If anyone knows me, they know. I don’t do flops. I don’t plan of failing, and if I do then i wil figure out a way to make it a success. Sure we’re just students with no money to make this film, but we have a terrific and talented cast, a great and willing crew, a strong and creative executive team, and a very witty writer. We have all the components to make a success, but like they say in LA LA Land, “Nobody sets out to make a bad movie.”

Our film will pass the stranger test. Like the men’s warehous guy says, “I garuntee it.”

-Eric

Couples Therapy

In Alorah, Directing on January 25, 2009 at 11:01 pm

Project #1 of last week: brain-picking.

Over the break I read a piece of casting wisdom that described the concept of an actor “having what it takes to play the character.” This, as the book says, is not a physical trait or measure of skill or experience but an organic sympathy for the character. However, I had little or no concept of who the characters were at the time of casting nor any clue about how to sniff out sympathy in a ten-minute time slot, so I appreciated these meetings very much.

For the most part, the actors seemed to engage well and energetically with the exercise in which I would interview them in character. Who doesn’t love to have someone listen to their problems? People pay for such services. The most profound insights are already planted anyway, just a little sunshine and… anyway, back to acting.

What I wanted out of these meetings was a chance to align my view of the characters with the views of the actors. And then to encourage the actors to try and fill in the blanks themselves. Not all of the blanks of course, but at least they would put something out there and I could respond to their self-generated material rather than trying to inject them with my own perfect (not) vision.

All in all, I felt it was a very productive week in terms of highlighting areas that need work and areas of strength. There is much to work on from my side- I need to be more mindful of how I communicate ideas to the actors with an eye on the process, not the result. I also need to condense just about everything I say. Smaller, more potent chili peppers if you will. But one other thing of large importance was the fact that I establish a relationship with these people, some of whom I had never really met until this week.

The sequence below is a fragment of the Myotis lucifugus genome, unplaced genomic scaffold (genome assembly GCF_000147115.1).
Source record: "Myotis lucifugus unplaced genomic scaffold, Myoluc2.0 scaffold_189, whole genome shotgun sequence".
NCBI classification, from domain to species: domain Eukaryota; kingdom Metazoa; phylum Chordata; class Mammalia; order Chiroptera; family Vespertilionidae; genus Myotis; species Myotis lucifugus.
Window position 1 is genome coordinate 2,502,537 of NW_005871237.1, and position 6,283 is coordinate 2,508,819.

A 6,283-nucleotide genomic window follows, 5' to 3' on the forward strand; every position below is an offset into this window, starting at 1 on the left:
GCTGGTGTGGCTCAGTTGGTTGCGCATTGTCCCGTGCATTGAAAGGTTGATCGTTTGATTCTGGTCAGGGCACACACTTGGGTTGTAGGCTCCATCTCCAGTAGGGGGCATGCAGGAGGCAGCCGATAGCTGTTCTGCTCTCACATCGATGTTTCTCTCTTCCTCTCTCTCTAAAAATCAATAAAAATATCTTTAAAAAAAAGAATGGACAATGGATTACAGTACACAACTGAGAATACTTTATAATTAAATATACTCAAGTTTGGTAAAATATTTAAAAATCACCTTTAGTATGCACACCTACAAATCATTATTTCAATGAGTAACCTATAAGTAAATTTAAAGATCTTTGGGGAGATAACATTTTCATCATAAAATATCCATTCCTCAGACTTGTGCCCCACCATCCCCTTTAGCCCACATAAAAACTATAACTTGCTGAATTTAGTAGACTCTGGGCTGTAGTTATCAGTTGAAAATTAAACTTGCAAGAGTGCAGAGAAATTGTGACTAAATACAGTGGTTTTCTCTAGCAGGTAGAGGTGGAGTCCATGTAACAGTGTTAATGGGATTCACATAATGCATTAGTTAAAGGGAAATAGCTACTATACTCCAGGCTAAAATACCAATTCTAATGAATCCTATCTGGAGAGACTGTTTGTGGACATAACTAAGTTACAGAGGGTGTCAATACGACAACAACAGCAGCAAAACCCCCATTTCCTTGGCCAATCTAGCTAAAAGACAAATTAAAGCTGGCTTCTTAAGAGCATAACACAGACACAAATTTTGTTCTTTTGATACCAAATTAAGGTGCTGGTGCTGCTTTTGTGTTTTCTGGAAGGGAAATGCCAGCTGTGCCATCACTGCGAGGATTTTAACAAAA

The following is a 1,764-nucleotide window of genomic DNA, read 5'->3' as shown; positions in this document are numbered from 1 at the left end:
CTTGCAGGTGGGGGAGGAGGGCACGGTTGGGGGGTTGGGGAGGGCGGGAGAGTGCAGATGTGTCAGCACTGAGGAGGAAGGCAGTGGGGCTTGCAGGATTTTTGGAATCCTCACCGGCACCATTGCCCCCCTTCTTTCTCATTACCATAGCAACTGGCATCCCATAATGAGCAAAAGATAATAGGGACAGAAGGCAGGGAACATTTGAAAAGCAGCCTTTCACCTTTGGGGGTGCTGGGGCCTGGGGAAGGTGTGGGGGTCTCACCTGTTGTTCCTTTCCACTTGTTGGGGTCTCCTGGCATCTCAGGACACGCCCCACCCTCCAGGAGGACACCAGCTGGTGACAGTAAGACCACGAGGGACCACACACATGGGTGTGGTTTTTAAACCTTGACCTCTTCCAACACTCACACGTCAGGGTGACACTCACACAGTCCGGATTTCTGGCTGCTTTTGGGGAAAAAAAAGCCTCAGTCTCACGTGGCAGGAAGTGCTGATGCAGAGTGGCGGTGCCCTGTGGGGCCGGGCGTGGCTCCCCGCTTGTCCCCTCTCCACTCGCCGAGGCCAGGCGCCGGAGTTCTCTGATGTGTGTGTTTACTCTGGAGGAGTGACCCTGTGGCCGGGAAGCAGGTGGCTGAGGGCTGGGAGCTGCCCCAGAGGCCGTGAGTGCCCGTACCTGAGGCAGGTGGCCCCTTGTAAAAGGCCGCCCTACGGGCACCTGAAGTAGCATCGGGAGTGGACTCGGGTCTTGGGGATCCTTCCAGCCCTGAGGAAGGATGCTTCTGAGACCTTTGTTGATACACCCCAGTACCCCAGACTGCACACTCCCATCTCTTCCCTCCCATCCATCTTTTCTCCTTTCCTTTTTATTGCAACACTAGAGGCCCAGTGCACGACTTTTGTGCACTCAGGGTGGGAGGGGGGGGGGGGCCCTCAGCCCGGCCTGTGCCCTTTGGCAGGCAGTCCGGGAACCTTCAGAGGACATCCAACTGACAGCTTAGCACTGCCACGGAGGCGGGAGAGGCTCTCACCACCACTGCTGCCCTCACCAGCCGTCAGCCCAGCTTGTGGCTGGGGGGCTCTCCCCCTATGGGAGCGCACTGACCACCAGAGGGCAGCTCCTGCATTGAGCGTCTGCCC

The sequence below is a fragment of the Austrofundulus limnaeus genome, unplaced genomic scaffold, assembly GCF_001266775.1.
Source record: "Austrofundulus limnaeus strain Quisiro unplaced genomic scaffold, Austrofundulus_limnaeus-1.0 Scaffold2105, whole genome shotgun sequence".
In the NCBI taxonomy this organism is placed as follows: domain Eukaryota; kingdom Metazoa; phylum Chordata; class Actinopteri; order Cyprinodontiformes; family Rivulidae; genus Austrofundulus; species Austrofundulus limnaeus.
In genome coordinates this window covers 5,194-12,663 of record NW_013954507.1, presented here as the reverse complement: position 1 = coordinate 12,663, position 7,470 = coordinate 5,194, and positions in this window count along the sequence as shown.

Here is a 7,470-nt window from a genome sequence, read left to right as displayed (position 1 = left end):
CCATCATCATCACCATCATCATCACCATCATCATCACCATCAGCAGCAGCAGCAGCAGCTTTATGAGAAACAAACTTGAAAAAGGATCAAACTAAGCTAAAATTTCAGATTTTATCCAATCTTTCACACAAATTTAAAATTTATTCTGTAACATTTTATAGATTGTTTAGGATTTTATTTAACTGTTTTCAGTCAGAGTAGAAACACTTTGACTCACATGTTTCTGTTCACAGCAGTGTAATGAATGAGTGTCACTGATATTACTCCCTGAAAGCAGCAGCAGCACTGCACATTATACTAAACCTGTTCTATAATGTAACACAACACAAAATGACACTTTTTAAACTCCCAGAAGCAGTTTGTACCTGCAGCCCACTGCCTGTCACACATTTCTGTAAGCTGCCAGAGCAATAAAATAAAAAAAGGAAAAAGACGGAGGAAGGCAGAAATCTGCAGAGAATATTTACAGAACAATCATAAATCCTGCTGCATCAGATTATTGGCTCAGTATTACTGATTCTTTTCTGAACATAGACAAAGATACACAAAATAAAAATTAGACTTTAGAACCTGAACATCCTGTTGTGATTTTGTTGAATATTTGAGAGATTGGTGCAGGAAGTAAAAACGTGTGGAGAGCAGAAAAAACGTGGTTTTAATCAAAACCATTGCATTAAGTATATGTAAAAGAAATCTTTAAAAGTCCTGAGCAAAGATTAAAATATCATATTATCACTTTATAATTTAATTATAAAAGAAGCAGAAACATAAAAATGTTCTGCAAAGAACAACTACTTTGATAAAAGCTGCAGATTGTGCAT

Yes, good meetings. Good therapy. Same time next week. Pau.

Day One!

In Eric on January 24, 2009 at 1:30 am

Day One: Shooting was a great success! It gave us an opportunity to work in a controlled environment, and figure out what it is we are actually doing on this movie. Spirits were high (contrary to the image above) and everyone was ready to begin. Unfortunately we spent an hour and a half setting up, an hour shooting, and thirty minutes cleaning up for a scene that will only be on film for a minute tops. Well here’s hoping the next shoots run quicker!

-Eric

Jennifer Taylor forgot about The Meeting

In Directing, Eric on January 16, 2009 at 9:29 pm

I wonder how many names this film will have?

Hey anyone, Eric here. I’m the director of this masterfully written story about young people and the night. I hope The Times will someday write the same.

We had our first production meeting last night and everything seemed to go okay. Many new faces, some old. On a whole the meeting was a success, because most everyone showed up. Showing up, for a college film, is a big deal. Unfortunately the room was silent for most the meeting. This was similar to one mistake we made with mouthwash. Only the lead mouthwash actors, and a few crew members, truly had a vested interest in the show’s success. Jennifer Taylor- or rather Morgan Taylor’s Suicide (now)- is going to have to inspire people on the cast and crew more. Every single cast and crew role is important to the success of this project. It’s going to be difficult explaining that, but I’m confident it can be done.

On a happy note, we officially have over 75 people involved in the project, and many more unofficially helping out!

-Eric

I’m doing this just because I can, but I’m like 75% sure that the above comment about how this movie has to “inspire” the people working on it is a dig at me. Well, fine. The game is on: Who can inspire the most people? My plan is to rewrite the script from scratch to be about a single mother whose kid has Down’s Syndrome and they are both captured by the Holocaust once the mom loses her job at the Bridge Factory, which also means the town’s main livelihood (bridges/streams) dries up (NO PUN INTENDED THIS IS DRAMA) and everyone becomes out of work/in the Holocaust. Your move, Eric.

-Muffin